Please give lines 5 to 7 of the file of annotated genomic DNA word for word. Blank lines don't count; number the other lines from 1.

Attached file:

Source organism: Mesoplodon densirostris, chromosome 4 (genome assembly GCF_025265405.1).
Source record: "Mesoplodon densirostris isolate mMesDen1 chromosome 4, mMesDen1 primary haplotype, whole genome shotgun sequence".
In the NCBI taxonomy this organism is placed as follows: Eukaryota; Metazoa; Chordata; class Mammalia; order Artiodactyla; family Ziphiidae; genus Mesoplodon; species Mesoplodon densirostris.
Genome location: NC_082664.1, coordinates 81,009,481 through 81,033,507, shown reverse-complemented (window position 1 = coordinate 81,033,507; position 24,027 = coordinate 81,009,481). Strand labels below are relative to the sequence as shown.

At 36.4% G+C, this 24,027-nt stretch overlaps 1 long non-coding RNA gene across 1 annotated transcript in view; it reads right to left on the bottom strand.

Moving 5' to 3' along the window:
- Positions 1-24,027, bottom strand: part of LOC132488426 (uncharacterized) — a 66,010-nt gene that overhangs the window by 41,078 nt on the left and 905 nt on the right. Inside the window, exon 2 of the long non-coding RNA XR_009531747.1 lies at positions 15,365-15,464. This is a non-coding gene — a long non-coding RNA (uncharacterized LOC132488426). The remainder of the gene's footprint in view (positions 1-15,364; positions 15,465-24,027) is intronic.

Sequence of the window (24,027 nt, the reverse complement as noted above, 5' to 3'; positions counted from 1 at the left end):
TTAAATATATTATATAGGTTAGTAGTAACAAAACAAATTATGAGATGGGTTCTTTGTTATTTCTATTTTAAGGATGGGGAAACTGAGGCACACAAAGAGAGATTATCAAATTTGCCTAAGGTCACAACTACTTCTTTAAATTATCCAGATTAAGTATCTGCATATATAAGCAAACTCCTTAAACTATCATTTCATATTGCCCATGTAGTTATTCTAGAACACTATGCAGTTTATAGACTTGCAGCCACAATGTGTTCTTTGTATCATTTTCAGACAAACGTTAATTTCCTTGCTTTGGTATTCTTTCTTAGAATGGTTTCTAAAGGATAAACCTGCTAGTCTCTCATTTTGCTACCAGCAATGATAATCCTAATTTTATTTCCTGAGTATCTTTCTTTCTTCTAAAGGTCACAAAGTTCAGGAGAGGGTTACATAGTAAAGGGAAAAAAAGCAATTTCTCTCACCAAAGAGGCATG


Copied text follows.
At 36.4% G+C, this 24,027-nt stretch overlaps 1 long non-coding RNA gene across 1 annotated transcript in view; it reads right to left on the bottom strand.

Moving 5' to 3' along the window:
- Positions 1-24,027, bottom strand: part of LOC132488426 (uncharacterized) — a 66,010-nt gene that overhangs the window by 41,078 nt on the left and 905 nt on the right. Inside the window, exon 2 of the long non-coding RNA XR_009531747.1 lies at positions 15,365-15,464. This is a non-coding gene — a long non-coding RNA (uncharacterized LOC132488426). The remainder of the gene's footprint in view (positions 1-15,364; positions 15,465-24,027) is intronic.